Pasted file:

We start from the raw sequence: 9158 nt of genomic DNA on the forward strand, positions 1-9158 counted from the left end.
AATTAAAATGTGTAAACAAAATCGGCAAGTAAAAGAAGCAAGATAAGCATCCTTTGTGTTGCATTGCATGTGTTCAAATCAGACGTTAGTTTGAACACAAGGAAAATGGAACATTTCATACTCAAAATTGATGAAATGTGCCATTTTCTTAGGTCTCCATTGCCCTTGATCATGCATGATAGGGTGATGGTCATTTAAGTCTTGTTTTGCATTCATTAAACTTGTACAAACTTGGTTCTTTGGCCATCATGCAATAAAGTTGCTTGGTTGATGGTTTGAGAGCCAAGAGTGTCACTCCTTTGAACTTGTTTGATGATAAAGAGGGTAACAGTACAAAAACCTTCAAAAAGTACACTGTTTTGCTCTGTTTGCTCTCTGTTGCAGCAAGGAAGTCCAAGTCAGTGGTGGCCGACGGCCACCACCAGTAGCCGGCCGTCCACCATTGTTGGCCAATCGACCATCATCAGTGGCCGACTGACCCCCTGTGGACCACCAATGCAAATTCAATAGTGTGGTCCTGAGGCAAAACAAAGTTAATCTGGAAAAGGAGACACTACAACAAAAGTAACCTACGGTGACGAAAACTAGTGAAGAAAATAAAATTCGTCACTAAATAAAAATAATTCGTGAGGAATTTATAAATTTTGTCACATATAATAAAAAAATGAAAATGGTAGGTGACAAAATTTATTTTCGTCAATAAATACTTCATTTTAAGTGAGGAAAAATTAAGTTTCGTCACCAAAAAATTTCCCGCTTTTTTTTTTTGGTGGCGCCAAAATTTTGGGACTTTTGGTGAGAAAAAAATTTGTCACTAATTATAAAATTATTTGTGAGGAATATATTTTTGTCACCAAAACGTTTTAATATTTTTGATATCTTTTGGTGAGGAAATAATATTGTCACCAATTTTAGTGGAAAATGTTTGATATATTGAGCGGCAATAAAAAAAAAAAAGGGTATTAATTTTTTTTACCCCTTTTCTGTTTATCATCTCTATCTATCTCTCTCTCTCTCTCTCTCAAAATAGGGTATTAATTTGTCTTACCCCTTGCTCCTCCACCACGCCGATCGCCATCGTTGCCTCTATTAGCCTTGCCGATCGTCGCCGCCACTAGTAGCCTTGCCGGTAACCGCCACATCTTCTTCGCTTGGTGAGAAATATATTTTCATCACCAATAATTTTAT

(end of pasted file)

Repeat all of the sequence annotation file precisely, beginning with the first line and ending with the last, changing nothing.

We start from the raw sequence: 9158 nt of genomic DNA on the forward strand, positions 1-9158 counted from the left end.
AATTAAAATGTGTAAACAAAATCGGCAAGTAAAAGAAGCAAGATAAGCATCCTTTGTGTTGCATTGCATGTGTTCAAATCAGACGTTAGTTTGAACACAAGGAAAATGGAACATTTCATACTCAAAATTGATGAAATGTGCCATTTTCTTAGGTCTCCATTGCCCTTGATCATGCATGATAGGGTGATGGTCATTTAAGTCTTGTTTTGCATTCATTAAACTTGTACAAACTTGGTTCTTTGGCCATCATGCAATAAAGTTGCTTGGTTGATGGTTTGAGAGCCAAGAGTGTCACTCCTTTGAACTTGTTTGATGATAAAGAGGGTAACAGTACAAAAACCTTCAAAAAGTACACTGTTTTGCTCTGTTTGCTCTCTGTTGCAGCAAGGAAGTCCAAGTCAGTGGTGGCCGACGGCCACCACCAGTAGCCGGCCGTCCACCATTGTTGGCCAATCGACCATCATCAGTGGCCGACTGACCCCCTGTGGACCACCAATGCAAATTCAATAGTGTGGTCCTGAGGCAAAACAAAGTTAATCTGGAAAAGGAGACACTACAACAAAAGTAACCTACGGTGACGAAAACTAGTGAAGAAAATAAAATTCGTCACTAAATAAAAATAATTCGTGAGGAATTTATAAATTTTGTCACATATAATAAAAAAATGAAAATGGTAGGTGACAAAATTTATTTTCGTCAATAAATACTTCATTTTAAGTGAGGAAAAATTAAGTTTCGTCACCAAAAAATTTCCCGCTTTTTTTTTTTGGTGGCGCCAAAATTTTGGGACTTTTGGTGAGAAAAAAATTTGTCACTAATTATAAAATTATTTGTGAGGAATATATTTTTGTCACCAAAACGTTTTAATATTTTTGATATCTTTTGGTGAGGAAATAATATTGTCACCAATTTTAGTGGAAAATGTTTGATATATTGAGCGGCAATAAAAAAAAAAAAGGGTATTAATTTTTTTTACCCCTTTTCTGTTTATCATCTCTATCTATCTCTCTCTCTCTCTCTCTCAAAATAGGGTATTAATTTGTCTTACCCCTTGCTCCTCCACCACGCCGATCGCCATCGTTGCCTCTATTAGCCTTGCCGATCGTCGCCGCCACTAGTAGCCTTGCCGGTAACCGCCACATCTTCTTCGCTTGGTGAGAAATATATTTTCATCACCAATAATTTTAT